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PostPosted: Fri May 12, 2017 10:55 am    Post subject: Reply with quote

jdw wrote:


I think the politics aspect is wildly overplayed, as is the race part.

I also think that the Smith and Skip stuff has little impact. I wish it did, but for all the negatives we might see, they have draw in time slots where ESPN didn't draw before them.


I think the 'liberalism' in ESPN explanation is overplayed although the problem with any branding is perception becomes reality. So while I think ESPN tried to get into Republican politics years ago by introducing Rush Limbaugh to Countdown and Cowherd's obviously right wing leanings and I don't see the an overwhelming sense of liberalism in the channel...that's the perception and now it's become a reality.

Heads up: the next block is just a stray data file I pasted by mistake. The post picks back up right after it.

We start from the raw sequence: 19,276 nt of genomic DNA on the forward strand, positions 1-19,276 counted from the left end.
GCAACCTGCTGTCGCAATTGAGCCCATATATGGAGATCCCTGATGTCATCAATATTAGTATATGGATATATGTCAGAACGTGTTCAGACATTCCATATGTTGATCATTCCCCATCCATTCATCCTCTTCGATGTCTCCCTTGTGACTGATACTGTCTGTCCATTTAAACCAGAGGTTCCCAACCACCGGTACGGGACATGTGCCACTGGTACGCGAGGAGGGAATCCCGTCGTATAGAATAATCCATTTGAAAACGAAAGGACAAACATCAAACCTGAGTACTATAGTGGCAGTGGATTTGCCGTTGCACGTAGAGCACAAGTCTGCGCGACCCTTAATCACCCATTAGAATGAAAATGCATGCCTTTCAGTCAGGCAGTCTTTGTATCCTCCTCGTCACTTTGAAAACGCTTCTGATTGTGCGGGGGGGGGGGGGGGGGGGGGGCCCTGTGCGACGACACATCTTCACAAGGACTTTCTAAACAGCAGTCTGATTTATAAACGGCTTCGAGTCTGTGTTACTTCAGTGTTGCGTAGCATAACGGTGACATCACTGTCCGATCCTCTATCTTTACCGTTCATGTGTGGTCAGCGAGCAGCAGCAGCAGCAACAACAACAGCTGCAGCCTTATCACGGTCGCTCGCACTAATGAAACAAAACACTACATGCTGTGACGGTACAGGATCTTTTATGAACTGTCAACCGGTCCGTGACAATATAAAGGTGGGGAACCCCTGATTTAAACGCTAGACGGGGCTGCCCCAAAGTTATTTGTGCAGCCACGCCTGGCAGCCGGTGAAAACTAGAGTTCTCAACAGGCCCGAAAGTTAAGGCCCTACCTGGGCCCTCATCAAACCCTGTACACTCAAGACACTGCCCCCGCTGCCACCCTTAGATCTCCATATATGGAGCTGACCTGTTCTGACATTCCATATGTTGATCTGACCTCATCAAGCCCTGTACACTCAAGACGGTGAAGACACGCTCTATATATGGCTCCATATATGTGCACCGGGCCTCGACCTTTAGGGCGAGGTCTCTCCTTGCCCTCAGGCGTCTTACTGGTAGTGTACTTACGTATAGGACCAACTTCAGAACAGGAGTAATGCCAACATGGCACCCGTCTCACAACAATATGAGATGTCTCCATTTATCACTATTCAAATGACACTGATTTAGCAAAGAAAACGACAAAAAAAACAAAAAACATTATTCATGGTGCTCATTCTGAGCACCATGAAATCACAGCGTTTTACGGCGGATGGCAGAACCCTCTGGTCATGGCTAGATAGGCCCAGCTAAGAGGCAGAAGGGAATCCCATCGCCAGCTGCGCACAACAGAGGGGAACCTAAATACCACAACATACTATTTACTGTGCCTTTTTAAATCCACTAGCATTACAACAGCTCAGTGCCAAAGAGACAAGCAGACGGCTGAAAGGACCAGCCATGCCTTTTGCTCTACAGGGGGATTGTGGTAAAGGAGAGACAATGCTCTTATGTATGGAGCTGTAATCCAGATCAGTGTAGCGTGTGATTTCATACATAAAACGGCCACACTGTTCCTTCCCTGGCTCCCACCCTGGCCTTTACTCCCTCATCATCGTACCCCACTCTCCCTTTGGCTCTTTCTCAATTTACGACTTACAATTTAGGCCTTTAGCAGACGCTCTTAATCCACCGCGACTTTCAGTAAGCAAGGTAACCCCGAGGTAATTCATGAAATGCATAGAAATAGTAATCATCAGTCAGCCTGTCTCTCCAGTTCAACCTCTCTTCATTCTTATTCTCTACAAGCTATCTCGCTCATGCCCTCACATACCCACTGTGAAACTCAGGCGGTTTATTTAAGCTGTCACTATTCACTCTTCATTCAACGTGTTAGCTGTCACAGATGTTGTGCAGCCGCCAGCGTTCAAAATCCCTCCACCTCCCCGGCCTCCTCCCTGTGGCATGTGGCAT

I do think they were becoming increasingly along the lines of racial discussion. Just by the very fact they have The Undefeated is bringing race into the discussion of the company. But again...regardless of my thoughts the perception becomes reality when it comes to branding.


Quote:
I think the problem with thinking it's just the ESPN Brand sucking is that almost all sports viewership is down. The NFL remained unbreakable, until it was broken this past year. The NFL's brand is broken? For all the shit that has hit it recently, it's unlikely that hardcore NFL fans care too much about those things for long. The bigger worry is that it just reached a peak, and the viewership declines that are hitting just about every sport hit it as well.